The Boys of Summer Hit Israel
The fields are rocky and uneven, the hot dogs are strictly kosher, and the ballplayers sometimes struggle to keep their prayer shawls in place as they pitch.
Improbable as it seems, baseball, the all-American pastime already popular in Japan, Latin America and parts of Europe, is making inroads in Israel. The sport helps Jewish American immigrants maintain links to their heritage and eases the transition for homesick American kids, but it’s also attracting a small--and growing--number of native-born Israelis.
It all began in the mid-1980s, when a handful of American immigrant fathers began taking their children to parks in Tel Aviv and Jerusalem to play catch on Friday afternoons. Now, youth baseball leagues boast nearly 100 teams of boys--and a few girls. They play in every part of the country except the sparsely populated Negev, Israel’s great southern desert. And 300 adults, virtually all American immigrants or expatriates, play in an Israeli softball league.
“We’re coming of age,” said Sam Pelter, who arrived from Los Angeles in 1970 and is now secretary-general of the 10-year-old Israel Assn. of Baseball. “It’s still an emerging sport, but we’ve come a long way.”
The prospect of baseball being played here once seemed so unlikely that in his 1987 novel, “The Counterlife,” Philip Roth has a character act out a fantasy of making a great--and no doubt sacrilegious--catch against Jerusalem’s Western Wall, the holiest site in Judaism.
“Not until there is baseball in Israel will Messiah come!” the character, Jimmy Ben-Joseph, declares to the book’s protagonist. “Nathan, I want to play center field for the Jerusalem Giants!”
There may not be any Giants in Jerusalem yet, but among its 17 baseball teams are the YMCA Squirts, Deborah’s Painters and, weighing in with a name that could probably be found only in this ancient city, the Archeological Seminars.
The youth teams help bridge Israel’s religious, political and cultural divides, bringing together the children of observant and secular Jews, evangelical Christians, U.N. workers, Messianic Jews and even a few Palestinians and Russians. Pistol-packing Jewish settlers from the West Bank coach their kids alongside U.S. Marines, diplomats, pastors and peace organization leaders teaching the game to theirs.
“It brings a little taste of the ‘old country’ and cuts across some of the divisions we have here,” said coach Shep Dickman, a Jerusalem neurologist and rabbinical student who came to Israel from Pittsburgh 12 years ago. “It’s a healthy thing.”
Still, it’s not always an easy thing, a fact to which he and other coaches can attest. Many would-be players, even those sporting the Yankee and Met caps that are everywhere here, have never played catch or seen a baseball game--even on television.
“The first question is usually: ‘How do I put my glove on?’ ” said Charles Harris, who was assistant director of publicity for the L.A. Dodgers before moving to Israel in 1993 and volunteering as a coach. “Then you know you’re starting from scratch.”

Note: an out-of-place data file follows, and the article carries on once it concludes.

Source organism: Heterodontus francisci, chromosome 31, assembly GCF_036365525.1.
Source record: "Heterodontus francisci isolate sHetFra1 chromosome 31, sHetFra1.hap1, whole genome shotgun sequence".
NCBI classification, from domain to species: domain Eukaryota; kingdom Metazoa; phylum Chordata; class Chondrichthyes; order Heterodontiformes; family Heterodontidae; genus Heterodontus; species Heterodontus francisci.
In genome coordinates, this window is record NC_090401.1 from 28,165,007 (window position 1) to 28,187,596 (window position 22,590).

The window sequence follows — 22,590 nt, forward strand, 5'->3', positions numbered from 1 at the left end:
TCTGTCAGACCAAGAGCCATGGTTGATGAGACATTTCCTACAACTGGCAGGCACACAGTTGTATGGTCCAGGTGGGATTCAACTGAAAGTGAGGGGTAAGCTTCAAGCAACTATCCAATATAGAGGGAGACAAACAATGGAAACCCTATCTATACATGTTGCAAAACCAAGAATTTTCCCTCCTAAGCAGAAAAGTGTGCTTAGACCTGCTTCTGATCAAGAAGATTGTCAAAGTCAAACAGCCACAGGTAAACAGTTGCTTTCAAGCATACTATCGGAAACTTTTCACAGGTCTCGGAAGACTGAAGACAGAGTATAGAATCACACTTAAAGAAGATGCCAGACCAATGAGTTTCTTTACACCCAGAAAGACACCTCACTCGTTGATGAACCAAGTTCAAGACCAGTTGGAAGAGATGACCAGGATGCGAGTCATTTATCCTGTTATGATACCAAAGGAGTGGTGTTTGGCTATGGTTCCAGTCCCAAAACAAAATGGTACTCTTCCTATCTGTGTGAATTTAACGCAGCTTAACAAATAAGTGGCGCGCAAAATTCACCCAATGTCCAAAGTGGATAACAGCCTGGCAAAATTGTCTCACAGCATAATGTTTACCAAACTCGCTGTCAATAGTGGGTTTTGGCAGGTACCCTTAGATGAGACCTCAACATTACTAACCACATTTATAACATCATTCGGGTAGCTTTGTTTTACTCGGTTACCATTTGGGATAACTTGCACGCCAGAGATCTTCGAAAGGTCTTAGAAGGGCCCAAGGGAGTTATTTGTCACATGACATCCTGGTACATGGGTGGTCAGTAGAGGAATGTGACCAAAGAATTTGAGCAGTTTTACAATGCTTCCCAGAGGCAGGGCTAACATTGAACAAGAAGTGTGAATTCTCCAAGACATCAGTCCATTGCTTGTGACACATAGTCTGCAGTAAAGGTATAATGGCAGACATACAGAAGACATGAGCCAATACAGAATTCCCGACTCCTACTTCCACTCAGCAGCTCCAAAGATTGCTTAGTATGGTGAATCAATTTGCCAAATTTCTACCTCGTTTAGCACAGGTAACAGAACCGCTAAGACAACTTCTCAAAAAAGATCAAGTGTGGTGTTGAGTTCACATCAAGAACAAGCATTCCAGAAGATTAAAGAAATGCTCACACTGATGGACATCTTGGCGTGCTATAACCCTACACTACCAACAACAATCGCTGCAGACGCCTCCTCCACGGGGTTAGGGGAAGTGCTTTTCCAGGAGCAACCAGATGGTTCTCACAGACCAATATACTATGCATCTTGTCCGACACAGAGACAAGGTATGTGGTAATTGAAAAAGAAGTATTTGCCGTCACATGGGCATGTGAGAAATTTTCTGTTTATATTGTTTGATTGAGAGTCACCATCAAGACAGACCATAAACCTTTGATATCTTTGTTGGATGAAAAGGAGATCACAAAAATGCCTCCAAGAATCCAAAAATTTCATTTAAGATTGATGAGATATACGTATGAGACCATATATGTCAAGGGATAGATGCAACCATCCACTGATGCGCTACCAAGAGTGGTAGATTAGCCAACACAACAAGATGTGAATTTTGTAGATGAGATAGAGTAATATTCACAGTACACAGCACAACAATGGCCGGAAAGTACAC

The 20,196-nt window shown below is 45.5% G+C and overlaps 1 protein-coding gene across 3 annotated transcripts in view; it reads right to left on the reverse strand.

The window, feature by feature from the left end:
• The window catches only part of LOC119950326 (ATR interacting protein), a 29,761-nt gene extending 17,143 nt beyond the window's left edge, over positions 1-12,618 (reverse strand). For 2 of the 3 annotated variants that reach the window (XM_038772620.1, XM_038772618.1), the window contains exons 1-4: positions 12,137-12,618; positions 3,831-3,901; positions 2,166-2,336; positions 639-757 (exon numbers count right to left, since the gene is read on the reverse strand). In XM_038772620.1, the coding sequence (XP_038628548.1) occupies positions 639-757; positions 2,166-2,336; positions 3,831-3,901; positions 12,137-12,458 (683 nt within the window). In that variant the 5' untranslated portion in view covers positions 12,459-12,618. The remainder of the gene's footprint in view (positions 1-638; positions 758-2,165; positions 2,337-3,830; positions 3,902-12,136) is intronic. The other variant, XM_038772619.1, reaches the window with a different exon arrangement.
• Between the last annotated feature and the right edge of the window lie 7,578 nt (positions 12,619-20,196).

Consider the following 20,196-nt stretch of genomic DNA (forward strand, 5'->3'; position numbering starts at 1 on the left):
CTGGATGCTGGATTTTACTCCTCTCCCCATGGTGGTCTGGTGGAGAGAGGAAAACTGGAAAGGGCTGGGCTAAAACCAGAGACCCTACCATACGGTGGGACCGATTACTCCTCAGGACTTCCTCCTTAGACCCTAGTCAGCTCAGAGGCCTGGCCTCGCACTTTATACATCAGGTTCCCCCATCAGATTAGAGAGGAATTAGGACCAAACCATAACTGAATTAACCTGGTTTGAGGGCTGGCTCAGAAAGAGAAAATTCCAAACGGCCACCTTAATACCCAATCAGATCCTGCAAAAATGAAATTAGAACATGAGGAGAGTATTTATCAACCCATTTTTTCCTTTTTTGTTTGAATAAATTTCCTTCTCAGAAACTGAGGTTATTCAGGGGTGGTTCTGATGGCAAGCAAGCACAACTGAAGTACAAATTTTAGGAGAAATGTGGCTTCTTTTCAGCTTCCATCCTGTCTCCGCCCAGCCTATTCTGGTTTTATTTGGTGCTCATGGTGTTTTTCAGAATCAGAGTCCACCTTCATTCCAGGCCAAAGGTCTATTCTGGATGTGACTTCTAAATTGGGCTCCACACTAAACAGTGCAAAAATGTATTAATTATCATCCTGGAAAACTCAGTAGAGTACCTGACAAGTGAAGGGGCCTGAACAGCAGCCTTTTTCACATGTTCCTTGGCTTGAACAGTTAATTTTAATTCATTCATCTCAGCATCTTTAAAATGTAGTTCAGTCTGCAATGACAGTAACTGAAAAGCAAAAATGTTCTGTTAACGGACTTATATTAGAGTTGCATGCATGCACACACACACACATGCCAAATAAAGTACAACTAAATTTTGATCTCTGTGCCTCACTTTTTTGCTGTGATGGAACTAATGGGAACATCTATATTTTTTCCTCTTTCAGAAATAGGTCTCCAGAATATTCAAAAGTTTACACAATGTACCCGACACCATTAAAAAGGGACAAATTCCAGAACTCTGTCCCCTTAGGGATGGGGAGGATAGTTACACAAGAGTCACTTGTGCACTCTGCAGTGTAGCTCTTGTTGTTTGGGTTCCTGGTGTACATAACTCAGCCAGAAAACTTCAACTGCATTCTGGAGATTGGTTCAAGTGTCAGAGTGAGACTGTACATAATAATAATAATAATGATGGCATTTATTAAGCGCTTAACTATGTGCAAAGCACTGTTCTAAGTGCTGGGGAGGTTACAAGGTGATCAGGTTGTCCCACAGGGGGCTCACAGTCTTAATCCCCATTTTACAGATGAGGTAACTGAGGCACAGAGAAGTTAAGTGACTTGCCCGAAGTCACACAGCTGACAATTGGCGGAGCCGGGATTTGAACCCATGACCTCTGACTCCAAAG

Sometimes, coaches forget to start with the basics. Halfway through last season, Dickman noticed that one of his outfielders was dashing up to each fly ball that came his way, then carefully backing off and letting the ball bounce before he caught it. “He didn’t know you have to catch it on the fly,” Dickman said.
Officials Cite Growth
With 1,200 youths involved, baseball is still dwarfed in Israel by basketball, which has 12,000 young participants, and soccer, which in organized leagues alone is played by more than 24,000 youngsters. But officials say that baseball is making strides despite a severe shortage of playing fields, a scarcity of volunteer coaches and a public that remains largely unfamiliar with the game.
The officials cite some promising developments. Next month, for the first time, an Israeli ballplayer, 21-year-old Dan Rothem, will attend college in the U.S. on a baseball scholarship. Around the same time, the first municipal baseball field in Israel is expected to be completed in an industrial area of the city of Raananna, north of Tel Aviv, at a cost of 110,000 Israeli shekels, or about $30,000. And there are preliminary plans for another field, this one on a farming community in the Galilee, in Israel’s verdant north.
Leon Klarfeld, Rothem’s first coach and the president of the baseball association, said he hopes that Rothem’s success and the new fields will help raise the sport’s profile in Israel.
Unlike the majority of those who play baseball here, Rothem, a pitcher from Tel Aviv, has no U.S. or Canadian links at all. His parents, who are of East European origin, grew up on Israeli kibbutzim, as collective farms are known. And Rothem says he had never seen a baseball until Klarfeld’s son dragged him along to a practice 12 years ago.
Soon, he was bewildering his parents with enthusiasm for the strange foreign game. And after finishing high school and serving his mandatory three-year stint in the Israeli army, he is heading to Georgia Southern University in Statesboro, near Savannah. Rothem met the university’s baseball coach at a training clinic in Israel five years ago and stayed in touch throughout his schooling and army service.
Now, with a scholarship that pays half his way, the Israeli pitcher is realizing his dream of playing college ball in the States and hoping for a shot at professional ball.
For 13-year-old David Freedman, the journey was reversed. Before moving to Israel from Chicago with his parents last year, the lanky teenager had one major concern: Would there be baseball in Israel?
David was delighted to find that there is, and that many of the players speak English. “Baseball helped me meet some kids and fit in better,” he said during a recent hard-fought game between his team, known as MediaWorks, and the Jerusalem YMCA.
Adjusting the black skullcap under his baseball cap, David summed it up: “If my parents had to drag me to Israel, at least there was baseball.”
Cultural Comfort Zone
For many parents too, baseball has been a cultural comfort zone, an instant way to reconnect with their American roots.